Churn comes in two flavors…

…and while both flavors affect all sorts of businesses, subscription businesses are often particularly susceptible to churn. But what is churn? In a nutshell, churn refers to the percentage of customers who unsubscribe from a service at the end of a given billing cycle. The corresponding percentage of customers that stay provide the yin to this metric’s yang — retention rate. It’s one of the most important metrics a subscription business entrepreneur can track, and it can be measured at any interval. Weekly, monthly, and yearly are not unheard of, but if your products ship or release at other frequencies, you can base your calculations around them too, of course.

The two main types of churn are voluntary or involuntary (sometimes referred to as active and inactive respectively). Both should be reduced as much as possible. It’s near impossible to have a 0% churn rate, but low single digits is definitely worth aiming for. 

Let’s find out more about the differences between voluntary churn and involuntary churn.

Voluntary churn is simple to understand. It occurs when customers (actively) choose to end their subscription. Why would they ever do this? Well, just because they were happy to sign up doesn’t mean that they’ll be fully enamored with your offer once they’re in, and remain happy to stay in the long term.

It’s not all doom and gloom though! If customers are willing to leave voluntarily, you can probably persuade them to stay voluntarily, too. In order to reduce voluntary churn, it is crucial to understand the following two points: when and why they’re canceling their subscriptions. It’s harder to reduce this kind of churn because it’s an active choice on the part of the customer, which requires a more sophisticated approach to help you get to the bottom of it.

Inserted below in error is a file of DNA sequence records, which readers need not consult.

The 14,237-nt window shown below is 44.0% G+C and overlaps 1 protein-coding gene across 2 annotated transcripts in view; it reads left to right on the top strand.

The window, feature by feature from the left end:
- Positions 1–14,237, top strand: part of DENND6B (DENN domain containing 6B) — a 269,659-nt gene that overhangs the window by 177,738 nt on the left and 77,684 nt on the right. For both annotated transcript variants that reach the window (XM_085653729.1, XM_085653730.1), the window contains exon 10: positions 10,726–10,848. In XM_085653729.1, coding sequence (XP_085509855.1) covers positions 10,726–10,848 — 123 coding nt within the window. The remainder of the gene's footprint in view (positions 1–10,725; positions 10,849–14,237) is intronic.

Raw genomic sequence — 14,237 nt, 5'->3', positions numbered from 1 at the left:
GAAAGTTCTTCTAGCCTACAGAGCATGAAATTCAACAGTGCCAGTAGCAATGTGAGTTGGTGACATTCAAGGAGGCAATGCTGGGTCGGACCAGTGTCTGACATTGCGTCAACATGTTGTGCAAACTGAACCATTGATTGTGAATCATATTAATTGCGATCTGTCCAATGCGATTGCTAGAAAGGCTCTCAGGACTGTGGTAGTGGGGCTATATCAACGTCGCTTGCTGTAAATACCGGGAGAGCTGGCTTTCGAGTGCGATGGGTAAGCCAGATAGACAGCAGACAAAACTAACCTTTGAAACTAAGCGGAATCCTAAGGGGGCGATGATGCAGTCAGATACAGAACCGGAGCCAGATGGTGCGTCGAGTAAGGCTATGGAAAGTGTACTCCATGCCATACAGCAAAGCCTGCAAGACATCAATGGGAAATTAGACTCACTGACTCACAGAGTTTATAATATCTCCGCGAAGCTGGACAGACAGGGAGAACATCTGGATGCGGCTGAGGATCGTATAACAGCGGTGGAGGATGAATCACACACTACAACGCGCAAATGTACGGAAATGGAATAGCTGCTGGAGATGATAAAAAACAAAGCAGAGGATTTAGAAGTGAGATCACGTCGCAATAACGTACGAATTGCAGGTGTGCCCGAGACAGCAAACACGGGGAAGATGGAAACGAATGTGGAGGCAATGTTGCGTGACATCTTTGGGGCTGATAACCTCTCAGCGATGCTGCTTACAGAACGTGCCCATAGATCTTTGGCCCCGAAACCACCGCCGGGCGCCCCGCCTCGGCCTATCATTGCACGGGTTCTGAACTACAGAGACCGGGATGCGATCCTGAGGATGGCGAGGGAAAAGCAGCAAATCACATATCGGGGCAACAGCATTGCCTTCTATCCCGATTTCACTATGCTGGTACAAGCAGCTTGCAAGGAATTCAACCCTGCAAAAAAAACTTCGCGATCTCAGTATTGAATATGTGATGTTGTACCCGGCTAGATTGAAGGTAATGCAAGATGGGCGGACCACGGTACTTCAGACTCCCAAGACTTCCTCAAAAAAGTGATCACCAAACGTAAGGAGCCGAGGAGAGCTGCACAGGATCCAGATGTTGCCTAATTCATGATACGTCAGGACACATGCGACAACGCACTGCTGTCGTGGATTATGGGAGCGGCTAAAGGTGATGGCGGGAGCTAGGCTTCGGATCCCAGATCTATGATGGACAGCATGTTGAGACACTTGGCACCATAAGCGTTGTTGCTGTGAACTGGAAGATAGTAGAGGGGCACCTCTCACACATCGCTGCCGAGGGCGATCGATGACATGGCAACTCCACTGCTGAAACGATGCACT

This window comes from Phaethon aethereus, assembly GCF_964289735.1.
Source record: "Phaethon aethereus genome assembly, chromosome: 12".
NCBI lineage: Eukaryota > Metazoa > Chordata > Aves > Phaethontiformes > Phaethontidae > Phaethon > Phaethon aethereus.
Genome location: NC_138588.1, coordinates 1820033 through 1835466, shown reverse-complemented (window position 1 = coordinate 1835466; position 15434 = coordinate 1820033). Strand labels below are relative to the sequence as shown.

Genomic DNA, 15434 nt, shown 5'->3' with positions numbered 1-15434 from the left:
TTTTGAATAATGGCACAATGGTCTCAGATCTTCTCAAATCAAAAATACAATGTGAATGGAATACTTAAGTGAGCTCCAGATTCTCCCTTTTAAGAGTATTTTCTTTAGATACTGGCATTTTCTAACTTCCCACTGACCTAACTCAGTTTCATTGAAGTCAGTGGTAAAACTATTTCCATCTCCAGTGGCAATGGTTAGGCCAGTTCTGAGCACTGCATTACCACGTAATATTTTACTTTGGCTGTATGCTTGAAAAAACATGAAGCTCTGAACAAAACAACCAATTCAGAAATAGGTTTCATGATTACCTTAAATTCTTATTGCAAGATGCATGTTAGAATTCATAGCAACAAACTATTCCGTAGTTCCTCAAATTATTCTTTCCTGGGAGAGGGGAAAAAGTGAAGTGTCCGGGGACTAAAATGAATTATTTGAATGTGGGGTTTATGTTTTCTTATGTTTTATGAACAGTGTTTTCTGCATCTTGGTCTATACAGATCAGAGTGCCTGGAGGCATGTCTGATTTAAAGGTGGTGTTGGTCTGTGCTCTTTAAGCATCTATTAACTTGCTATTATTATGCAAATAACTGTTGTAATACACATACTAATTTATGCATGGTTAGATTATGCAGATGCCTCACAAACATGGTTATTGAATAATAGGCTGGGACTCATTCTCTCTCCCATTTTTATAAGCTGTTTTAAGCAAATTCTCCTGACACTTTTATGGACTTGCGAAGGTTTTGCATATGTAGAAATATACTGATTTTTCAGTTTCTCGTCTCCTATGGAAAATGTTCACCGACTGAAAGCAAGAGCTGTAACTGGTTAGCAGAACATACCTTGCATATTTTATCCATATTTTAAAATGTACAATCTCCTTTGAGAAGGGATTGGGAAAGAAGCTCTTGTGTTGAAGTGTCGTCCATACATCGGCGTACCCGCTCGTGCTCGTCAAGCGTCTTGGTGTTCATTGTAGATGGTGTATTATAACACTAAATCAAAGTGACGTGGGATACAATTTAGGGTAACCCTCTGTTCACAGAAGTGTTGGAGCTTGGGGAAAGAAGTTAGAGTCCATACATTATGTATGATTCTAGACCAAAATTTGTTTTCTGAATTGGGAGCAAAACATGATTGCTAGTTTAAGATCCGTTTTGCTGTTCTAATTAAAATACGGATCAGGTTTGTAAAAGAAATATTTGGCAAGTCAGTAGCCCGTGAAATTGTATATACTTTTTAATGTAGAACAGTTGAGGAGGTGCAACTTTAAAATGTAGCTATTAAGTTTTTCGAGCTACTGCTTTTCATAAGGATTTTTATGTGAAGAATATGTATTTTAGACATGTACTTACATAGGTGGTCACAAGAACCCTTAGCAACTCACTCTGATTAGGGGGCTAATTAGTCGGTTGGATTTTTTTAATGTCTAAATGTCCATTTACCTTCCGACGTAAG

Tips to address voluntary churn

The active nature of voluntary churn is reflected in what is needed to address it — active reflection. Normally, if you were able to hook someone in, they had some expectations of what it would be like to experience your product offering. As we said, once you’ve hooked them, they’re yours to lose. What’s great though is that it’s always a learning opportunity. If lots of people choose to leave, find out why! You’ll be surprised what you find out, whether they expose flaws in the customer experience or challenge your pricing or product quality.

Here’s how you can reduce voluntary churn: 

  1. Set up a survey to collect feedback when people cancel their subscriptions
  2. Provide an option for customers to get in touch in real-time, through a call or a video chat
  3. Keep collecting data from these sorts of cancellation interactions and use them to inform your product offering and future roadmap
  4. Identify when people abandon your product, and improve that particular part of the customer journey
  5. Identify why people cancel, and address those problems with FAQs or adjust your product or service around their cancellation reasons
  6. Keep people engaged by communicating with them throughout the onboarding process and beyond

You should also know that the customer journey doesn’t end upon cancellation. Once you’ve covered these basics, you can even set up a reactivation program. The right kind of reactivation campaign, set up so former subscribers can read about it and hear about it even after canceling, is a strong way to keep brand awareness and one of the cheapest ways to win the customer.

Involuntary churn is also pretty straightforward — it occurs when someone’s subscription ends with zero active input on their part. For example, this can occur when someone’s credit card declines or their direct debit bounces for some reason, or when their card is expired or automatically canceled due to theft. 

Tips to address involuntary churn

Involuntary churn can be optimized using dunning tools, but at some point this just won’t be as effective enough. 

For the unfamiliar, dunning refers to the process of asking customers to pay the money that they owe to a company. Often, dunning occurs when a customer doesn’t have enough funds in their account or their payment method gets declined.